Wednesday, Nov. 27 — Q: Why do “helpless” women have men constantly doting on them, while women like me are deemed “too strong”? I was raised by a 1970s feminist and single mother. (“A woman needs a man like a fish needs a bicycle!”) At 21, I became a widowed single mother. I put myself through school and own a home and a business. I now have a boyfriend who feels I don’t “need” him enough. He says I need to drop some of the balls I’m juggling so he can pick them up. “Just take them!” I say. We recently had a yard sale, and I did everything and was resentful and exhausted. I threw a little fit and walked away. My man then put forth a superhuman effort and cleaned everything up. But, as usual, he didn’t handle things until I was unable to.
A: The modern damsel doesn’t have to be in distress, but it helps if she at least has a few items not yet crossed off her to-do list. Otherwise, what is there for Superman to do but smoke a bowl and make YouTube videos of the cat riding the Roomba?
No sooner did you find a man who says he wants to help than you immediately raised the bar. It isn’t enough that he’s willing to take out the trash from under the sink. You expect him to sense that you want him to and then wrestle you for the bag. What’s with this? Did you get comfy with the belief that women don’t need men and are you now intent on confirming that? Could it be that having him help conflicts with your self-image as the suburban Joan of Arc — if not burning at the stake, cooking up the steak while burning with rage about how you have to do it all?
You can have the martyrdom merit badge or a relationship; pick any one. Consider that maybe being a strong woman means being strong enough to admit that you need a man for something besides yelling at when he gives the wrong answer to “Do I look fat in this?” You will have to ask for help, which may be easier if you think of this as sending your boyfriend on little “quests” to make him feel needed. Though you probably don’t need a Holy Grail, you could ask him to wield power tools or run up to Rite Aid to get your kid some cold meds. While he’s gone, here’s a suggestion: Write out that dumb fish/bicycle quote. Burn it. Scatter the ashes. And replace it in your head with an update on a classic: “It’s the squeaky wheel that gets the grease — that is, if it doesn’t run off and grease itself before anybody else can get up out of his chair to go look for the can.”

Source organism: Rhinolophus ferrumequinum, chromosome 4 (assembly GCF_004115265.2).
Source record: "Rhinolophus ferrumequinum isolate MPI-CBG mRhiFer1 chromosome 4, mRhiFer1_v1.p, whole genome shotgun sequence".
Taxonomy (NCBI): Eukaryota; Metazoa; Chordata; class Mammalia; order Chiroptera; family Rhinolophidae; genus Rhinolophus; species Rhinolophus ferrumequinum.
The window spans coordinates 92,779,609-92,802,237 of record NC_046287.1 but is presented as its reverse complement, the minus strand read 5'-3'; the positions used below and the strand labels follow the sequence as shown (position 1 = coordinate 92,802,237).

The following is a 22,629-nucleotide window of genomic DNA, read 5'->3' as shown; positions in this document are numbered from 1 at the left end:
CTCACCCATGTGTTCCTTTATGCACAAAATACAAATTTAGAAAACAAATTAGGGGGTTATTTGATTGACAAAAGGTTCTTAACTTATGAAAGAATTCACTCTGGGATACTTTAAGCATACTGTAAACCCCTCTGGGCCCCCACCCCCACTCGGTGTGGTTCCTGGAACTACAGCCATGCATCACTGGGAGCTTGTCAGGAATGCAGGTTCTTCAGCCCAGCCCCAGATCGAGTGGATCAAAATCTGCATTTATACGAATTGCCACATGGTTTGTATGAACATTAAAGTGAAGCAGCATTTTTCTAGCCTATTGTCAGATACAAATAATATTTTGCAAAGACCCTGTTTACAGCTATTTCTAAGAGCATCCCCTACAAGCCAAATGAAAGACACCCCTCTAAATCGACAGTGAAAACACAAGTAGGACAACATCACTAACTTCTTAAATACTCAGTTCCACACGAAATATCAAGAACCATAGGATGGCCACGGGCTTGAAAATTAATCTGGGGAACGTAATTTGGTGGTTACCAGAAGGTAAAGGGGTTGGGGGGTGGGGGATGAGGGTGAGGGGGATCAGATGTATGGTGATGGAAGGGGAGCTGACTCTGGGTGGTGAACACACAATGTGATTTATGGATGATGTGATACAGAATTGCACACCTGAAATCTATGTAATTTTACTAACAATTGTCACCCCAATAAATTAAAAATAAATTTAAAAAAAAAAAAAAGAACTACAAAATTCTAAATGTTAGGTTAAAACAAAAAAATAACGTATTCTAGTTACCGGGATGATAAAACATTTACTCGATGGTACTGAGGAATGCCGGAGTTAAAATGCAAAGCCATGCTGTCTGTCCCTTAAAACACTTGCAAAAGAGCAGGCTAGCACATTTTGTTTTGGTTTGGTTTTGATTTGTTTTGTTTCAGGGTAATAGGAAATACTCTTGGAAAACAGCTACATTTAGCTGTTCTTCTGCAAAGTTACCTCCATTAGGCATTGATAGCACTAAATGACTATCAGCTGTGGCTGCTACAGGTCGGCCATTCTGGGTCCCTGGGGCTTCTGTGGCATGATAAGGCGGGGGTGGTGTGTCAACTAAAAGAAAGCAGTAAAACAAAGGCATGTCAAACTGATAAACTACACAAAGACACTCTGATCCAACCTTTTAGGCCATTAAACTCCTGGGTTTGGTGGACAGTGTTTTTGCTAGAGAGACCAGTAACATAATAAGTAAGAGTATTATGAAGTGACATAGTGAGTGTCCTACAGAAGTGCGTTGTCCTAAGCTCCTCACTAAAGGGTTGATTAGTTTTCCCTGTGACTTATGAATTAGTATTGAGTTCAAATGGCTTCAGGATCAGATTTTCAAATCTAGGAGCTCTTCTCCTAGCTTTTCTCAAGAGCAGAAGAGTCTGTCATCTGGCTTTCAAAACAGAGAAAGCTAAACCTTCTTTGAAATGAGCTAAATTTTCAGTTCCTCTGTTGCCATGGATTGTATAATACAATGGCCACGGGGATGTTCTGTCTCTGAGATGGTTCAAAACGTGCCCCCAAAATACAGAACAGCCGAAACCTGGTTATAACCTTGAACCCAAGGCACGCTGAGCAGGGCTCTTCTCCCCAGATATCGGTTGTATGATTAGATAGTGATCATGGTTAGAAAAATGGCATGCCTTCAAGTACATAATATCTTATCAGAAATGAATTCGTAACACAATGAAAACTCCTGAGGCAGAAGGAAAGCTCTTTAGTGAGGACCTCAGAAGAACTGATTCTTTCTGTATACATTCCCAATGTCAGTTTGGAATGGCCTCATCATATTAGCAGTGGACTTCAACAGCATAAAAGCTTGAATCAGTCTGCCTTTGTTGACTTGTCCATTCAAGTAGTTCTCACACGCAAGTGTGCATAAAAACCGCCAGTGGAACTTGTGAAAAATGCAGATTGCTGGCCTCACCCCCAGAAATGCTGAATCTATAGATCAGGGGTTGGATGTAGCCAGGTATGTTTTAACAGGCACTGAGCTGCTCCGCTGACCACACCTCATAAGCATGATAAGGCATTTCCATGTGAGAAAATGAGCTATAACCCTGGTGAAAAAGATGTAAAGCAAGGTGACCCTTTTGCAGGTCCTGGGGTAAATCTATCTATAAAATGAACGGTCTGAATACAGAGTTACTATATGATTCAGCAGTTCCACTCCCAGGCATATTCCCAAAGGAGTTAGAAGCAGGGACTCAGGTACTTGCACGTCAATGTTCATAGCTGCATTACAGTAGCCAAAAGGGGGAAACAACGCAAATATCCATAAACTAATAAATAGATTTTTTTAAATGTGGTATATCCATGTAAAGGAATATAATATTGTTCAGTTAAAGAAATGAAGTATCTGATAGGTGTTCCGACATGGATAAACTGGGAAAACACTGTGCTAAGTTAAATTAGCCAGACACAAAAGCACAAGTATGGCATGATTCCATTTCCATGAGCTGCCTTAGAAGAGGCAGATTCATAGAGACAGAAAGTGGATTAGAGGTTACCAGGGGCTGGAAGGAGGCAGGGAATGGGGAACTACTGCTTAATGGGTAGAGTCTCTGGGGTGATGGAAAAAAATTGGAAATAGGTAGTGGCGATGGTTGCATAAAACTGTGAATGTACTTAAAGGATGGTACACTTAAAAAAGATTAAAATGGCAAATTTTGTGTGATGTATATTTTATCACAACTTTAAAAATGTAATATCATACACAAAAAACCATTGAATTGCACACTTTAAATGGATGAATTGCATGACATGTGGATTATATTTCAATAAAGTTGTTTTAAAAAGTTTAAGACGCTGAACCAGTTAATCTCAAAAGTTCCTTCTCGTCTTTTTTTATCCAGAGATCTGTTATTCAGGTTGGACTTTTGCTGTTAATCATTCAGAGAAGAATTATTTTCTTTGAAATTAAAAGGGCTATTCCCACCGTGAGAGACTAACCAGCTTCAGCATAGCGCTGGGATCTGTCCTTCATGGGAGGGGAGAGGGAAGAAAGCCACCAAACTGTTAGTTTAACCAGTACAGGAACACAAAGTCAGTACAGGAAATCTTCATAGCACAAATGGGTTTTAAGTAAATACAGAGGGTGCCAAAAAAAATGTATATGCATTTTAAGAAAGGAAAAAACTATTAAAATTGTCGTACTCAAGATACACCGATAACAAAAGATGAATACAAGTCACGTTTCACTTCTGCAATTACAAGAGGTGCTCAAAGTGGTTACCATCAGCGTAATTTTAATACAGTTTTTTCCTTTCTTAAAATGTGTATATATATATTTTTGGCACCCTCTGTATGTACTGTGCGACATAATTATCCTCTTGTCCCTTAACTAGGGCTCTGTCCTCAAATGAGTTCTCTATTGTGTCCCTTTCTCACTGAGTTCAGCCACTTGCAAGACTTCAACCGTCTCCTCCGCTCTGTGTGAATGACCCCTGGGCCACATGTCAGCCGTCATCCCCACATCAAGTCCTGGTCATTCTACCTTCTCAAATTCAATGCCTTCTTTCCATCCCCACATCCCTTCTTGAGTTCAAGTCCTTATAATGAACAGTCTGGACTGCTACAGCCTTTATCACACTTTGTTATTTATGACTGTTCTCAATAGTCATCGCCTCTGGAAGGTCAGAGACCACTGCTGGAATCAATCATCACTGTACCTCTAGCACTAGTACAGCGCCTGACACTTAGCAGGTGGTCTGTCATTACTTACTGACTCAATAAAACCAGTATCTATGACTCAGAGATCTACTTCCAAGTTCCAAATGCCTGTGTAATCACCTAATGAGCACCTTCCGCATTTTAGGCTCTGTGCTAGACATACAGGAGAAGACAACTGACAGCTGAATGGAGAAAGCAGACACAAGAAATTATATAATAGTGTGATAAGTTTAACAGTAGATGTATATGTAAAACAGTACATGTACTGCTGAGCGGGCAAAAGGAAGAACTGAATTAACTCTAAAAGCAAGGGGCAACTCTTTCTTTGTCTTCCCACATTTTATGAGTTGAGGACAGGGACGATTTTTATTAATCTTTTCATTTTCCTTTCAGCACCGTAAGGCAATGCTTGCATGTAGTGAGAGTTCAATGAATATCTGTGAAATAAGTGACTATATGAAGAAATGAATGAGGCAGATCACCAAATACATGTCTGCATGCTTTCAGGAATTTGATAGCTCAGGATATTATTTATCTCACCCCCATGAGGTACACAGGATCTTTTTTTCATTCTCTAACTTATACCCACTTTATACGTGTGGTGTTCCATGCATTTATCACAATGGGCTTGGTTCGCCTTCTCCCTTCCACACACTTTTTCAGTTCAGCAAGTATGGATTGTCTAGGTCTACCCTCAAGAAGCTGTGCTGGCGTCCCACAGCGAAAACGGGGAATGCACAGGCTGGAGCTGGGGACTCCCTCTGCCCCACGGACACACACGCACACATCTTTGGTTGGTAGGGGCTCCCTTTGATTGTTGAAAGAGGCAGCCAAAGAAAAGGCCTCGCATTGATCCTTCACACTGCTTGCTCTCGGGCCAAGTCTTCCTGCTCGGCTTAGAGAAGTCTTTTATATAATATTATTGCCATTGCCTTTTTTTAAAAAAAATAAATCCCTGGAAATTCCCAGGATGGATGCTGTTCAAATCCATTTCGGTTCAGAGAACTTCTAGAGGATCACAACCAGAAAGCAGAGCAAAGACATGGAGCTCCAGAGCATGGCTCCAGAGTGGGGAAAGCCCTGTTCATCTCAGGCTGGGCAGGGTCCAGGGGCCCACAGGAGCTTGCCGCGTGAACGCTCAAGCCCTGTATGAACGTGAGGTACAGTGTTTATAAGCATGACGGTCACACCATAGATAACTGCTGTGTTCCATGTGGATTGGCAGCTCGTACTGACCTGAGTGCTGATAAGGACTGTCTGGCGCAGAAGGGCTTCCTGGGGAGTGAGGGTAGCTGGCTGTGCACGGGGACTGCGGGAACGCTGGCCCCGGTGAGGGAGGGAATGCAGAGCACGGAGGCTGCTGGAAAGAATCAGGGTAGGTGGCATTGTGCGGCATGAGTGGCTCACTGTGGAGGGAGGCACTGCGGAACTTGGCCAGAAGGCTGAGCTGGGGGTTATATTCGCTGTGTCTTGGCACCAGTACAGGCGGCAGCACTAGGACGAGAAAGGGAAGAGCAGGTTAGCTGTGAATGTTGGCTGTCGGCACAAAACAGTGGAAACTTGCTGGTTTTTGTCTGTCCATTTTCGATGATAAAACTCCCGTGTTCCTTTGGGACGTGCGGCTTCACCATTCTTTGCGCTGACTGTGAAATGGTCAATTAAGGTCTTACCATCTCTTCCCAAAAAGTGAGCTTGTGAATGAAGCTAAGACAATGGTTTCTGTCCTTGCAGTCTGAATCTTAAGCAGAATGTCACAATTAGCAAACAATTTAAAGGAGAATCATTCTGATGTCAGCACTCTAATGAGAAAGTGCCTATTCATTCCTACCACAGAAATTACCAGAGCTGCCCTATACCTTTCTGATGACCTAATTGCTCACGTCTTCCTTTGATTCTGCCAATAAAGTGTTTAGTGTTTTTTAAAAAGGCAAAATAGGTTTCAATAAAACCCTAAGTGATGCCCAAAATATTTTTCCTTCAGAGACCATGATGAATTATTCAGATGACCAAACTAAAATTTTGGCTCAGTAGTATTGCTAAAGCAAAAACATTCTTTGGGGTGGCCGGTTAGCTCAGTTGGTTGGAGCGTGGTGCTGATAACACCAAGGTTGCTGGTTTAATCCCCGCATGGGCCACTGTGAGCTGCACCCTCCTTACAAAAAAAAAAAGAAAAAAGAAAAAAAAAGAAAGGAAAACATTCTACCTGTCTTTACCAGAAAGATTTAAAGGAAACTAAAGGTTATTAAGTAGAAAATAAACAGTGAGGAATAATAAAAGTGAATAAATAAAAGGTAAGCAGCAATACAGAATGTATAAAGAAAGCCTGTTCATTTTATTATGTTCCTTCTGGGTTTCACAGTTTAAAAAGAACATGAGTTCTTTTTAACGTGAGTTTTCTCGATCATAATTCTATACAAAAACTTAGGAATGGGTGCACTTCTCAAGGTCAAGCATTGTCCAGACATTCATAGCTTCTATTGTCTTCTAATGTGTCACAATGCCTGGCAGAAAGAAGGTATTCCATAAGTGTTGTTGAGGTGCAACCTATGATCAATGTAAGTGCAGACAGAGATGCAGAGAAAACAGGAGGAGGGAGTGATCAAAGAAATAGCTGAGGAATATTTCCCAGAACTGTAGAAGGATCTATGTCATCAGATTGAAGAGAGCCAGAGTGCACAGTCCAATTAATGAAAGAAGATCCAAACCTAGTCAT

Q: Although I regularly tell my boyfriend how much I appreciate him, he repeatedly reminds me of how well he treats me, often saying “You sure have a great boyfriend” or “Your boyfriend’s so good to you” — even when I’ve just done something super-nice for him! I’m not sure why he does this, but he often tells me he’s “very confident,” which screams insecurity to me. He also loves telling stories about people complimenting him and every day tells me about someone’s seeing him and saying, “Hi, Chris.”
A: Give a man a fish and you feed him for a day. Teach a man to fish for compliments and you annoy the crap out of everyone who knows or encounters him. Of course, if your boyfriend didn’t feel like a skin tag among men, he wouldn’t be marching around putting out mini-manifestos on his greatness. You can probably get him to cut back on the incessant self-congratulation simply by telling him it grates on you and makes you feel unappreciated. (A woman likes a man who's quick with a compliment, but especially when at least a few of the compliments are for her.)
The question is, do you even know the man you’re with? Chances are, he hides his real feelings out of fear that you’ll leave him if you get a glimpse of what he probably sees as his shamefully loserish true self. Unfortunately, somebody chasing inner security all around town is never going to find it, and if your boyfriend’s happy in your relationship, he’s unlikely to feel motivated to get into the grubby business of digging inward. Relationships involve tradeoffs, and maybe being with him is worth it to you. But you may ultimately find it too hard to respect a guy who does stuff like bragging when people say, “Hi, Chris.” Yes, it’s the highest achievement of the human spirit: “Wow, people know me, and they don’t shun me!”
Advice Goddess Radio: Top motivation researcher Dr. Edward L. Deci on how to be self-motivated and to best motivate others.
It’s Amy Alkon’s Advice Goddess Radio — “Nerd your way to a better life!” with the best brains in science solving your love, dating sex, and relationship problems. Listen live every Sunday — http://www.blogtalkradio.com/amyalkon/ — 7-8 p.m. PT, 10-11 p.m. ET, or listen or download at the link, at iTunes, or on Stitcher.